R. Brownell McGrew (1916 -1994)
R. Brownell McGrew once said of his painting technique, “I am an Impressionist in the classical sense. Reality comes from the suggested rather than from the detailed or the finished. My paintings are not exact copies of any of the scenes I see.” Ironically, it is Brownell’s very attention to detail and to the “finished” composition – he mixed linseed oil and turpentine with his paints to achieve a “fresh-off-the-easel” wet look – that characterizes his exquisite Native American portraits and desert landscapes.
Aspiring artists used to ask R. Brownell McGrew to show them his tricks. There aren’t any tricks, he would tell them. For McGrew, painting grew out of passion, and patience. McGrew rarely talked about painting; but his stated goal was “to paint as well as I can, in order to communicate the infinite thrill and rapture of God’s creation.”
McGrew was born in Columbus, Ohio, in 1916, and his family moved to California during his middle school years. From 1936 to 1940 he attended the Otis Art Institute in Los Angeles. McGrew acknowledged that, although he had many fine teachers, Ralph Holmes had a “profound and decisive influence” on him. “He taught entirely by principle; by creating a sort of ambient aesthetic,” McGrew wrote. “Never once in my years with him did he demonstrate or teach technique. It’s a slow way to learn, but if one’s patience and money hold out; probably the best.”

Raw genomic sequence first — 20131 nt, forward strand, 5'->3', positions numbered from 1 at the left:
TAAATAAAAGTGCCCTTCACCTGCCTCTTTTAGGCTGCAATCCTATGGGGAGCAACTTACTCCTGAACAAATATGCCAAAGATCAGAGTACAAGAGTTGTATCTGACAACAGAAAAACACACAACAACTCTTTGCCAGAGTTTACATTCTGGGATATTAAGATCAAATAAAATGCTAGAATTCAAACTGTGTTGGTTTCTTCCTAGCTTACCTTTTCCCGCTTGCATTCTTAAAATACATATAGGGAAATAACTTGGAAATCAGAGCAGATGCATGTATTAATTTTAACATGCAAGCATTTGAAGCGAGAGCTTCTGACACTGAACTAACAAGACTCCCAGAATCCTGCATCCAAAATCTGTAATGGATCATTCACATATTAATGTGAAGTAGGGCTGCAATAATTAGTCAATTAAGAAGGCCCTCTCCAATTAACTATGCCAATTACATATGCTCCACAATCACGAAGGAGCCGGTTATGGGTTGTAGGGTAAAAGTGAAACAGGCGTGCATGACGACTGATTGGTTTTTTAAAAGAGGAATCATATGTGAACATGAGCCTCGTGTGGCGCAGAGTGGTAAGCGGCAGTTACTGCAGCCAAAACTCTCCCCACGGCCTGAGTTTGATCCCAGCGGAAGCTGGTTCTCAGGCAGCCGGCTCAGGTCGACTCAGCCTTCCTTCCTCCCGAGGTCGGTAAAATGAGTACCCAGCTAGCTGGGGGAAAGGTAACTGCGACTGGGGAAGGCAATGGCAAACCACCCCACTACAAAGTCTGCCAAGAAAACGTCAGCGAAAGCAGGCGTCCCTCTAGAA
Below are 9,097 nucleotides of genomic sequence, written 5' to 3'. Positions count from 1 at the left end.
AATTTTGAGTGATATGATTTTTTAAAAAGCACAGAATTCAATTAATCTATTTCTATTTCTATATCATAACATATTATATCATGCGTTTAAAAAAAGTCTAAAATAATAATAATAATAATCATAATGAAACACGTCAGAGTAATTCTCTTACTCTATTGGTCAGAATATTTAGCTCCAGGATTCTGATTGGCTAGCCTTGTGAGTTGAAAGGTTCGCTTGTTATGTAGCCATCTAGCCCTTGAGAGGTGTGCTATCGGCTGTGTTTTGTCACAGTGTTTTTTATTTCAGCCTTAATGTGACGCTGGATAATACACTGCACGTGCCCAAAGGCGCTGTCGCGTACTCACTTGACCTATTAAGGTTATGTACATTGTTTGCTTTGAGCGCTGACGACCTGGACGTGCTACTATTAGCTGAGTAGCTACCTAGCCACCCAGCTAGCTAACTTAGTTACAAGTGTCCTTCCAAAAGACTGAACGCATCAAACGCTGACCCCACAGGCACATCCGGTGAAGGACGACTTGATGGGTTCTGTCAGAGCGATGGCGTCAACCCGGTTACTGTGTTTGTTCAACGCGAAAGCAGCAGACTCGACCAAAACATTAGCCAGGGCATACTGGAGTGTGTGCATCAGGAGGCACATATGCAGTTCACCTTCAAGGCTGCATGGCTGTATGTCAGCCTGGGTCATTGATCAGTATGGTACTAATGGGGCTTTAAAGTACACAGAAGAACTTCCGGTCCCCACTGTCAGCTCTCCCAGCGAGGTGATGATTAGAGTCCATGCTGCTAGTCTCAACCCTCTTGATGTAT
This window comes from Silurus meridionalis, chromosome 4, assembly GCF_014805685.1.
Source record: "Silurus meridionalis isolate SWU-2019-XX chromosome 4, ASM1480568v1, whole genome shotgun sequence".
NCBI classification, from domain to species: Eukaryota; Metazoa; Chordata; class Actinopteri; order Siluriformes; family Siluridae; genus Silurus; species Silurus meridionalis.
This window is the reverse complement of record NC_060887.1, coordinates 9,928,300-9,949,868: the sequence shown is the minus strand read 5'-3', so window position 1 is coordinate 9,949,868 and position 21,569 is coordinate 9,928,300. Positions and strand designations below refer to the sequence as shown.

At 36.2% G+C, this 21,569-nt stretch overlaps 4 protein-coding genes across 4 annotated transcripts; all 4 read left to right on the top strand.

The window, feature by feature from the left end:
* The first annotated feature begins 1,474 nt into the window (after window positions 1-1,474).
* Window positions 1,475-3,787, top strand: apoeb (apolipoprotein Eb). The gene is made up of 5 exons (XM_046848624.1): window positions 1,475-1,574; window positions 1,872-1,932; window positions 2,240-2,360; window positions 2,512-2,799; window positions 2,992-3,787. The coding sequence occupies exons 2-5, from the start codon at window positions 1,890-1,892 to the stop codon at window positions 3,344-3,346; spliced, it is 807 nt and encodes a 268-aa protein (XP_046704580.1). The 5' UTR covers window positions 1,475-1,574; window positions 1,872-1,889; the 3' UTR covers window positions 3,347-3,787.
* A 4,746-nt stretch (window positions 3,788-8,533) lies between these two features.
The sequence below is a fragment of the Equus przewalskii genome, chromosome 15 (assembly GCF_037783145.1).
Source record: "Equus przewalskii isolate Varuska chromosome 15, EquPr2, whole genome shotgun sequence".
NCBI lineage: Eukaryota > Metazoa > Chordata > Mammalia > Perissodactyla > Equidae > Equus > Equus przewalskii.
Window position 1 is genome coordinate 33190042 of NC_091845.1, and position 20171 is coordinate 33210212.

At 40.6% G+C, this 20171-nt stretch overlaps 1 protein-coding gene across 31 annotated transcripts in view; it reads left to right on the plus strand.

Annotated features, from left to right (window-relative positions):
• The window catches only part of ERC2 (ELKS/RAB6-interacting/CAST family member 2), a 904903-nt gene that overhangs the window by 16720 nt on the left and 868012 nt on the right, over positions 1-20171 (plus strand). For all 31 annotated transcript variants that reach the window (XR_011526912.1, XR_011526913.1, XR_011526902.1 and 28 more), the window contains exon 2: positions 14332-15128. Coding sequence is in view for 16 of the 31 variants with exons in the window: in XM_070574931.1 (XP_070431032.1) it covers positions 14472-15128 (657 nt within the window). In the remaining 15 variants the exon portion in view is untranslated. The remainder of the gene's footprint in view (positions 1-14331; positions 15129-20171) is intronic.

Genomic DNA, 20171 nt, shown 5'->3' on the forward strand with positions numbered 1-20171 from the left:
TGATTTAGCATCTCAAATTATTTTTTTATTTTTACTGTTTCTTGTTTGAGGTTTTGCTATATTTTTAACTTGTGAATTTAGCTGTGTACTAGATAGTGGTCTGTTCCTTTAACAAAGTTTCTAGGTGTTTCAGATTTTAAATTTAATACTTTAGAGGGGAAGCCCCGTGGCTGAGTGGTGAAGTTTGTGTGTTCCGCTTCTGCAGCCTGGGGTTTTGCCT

He spent the war years designing and drafting material for Firestone. In 1946, he was the first recipient of the John F. and Ann Lee Stacey Fellowship; and he used the money for intensive study of the Western landscape. In the mid-1950’s, he traveled to Arizona with Jimmy Swinnerton, who was known as the Dean of Desert Painters. There, McGrew met Navajo and Hopi people, whose way of life inspired his admiration and whom he painted with sensitivity to both personal character and physical accuracy, emphasizing, for example, weather-wrinkled skin and tousled grey hair.
In the late 1960’s, McGrew was invited to become a member of the Cowboy Artists of America, “a singularly generous and broad-minded gesture on the part of the cowboys,” he wrote. In the mid-1970’s, however, he was forced to tender his resignation, because his careful and slow process made it difficult for him to present new work for each annual show. One of the honors of his career, he said, was “having the CAA fellows request me to reconsider my resignation.” McGrew continued as an emeritus member of the CAA, contributing to the shows as time permitted, until his death in 1994.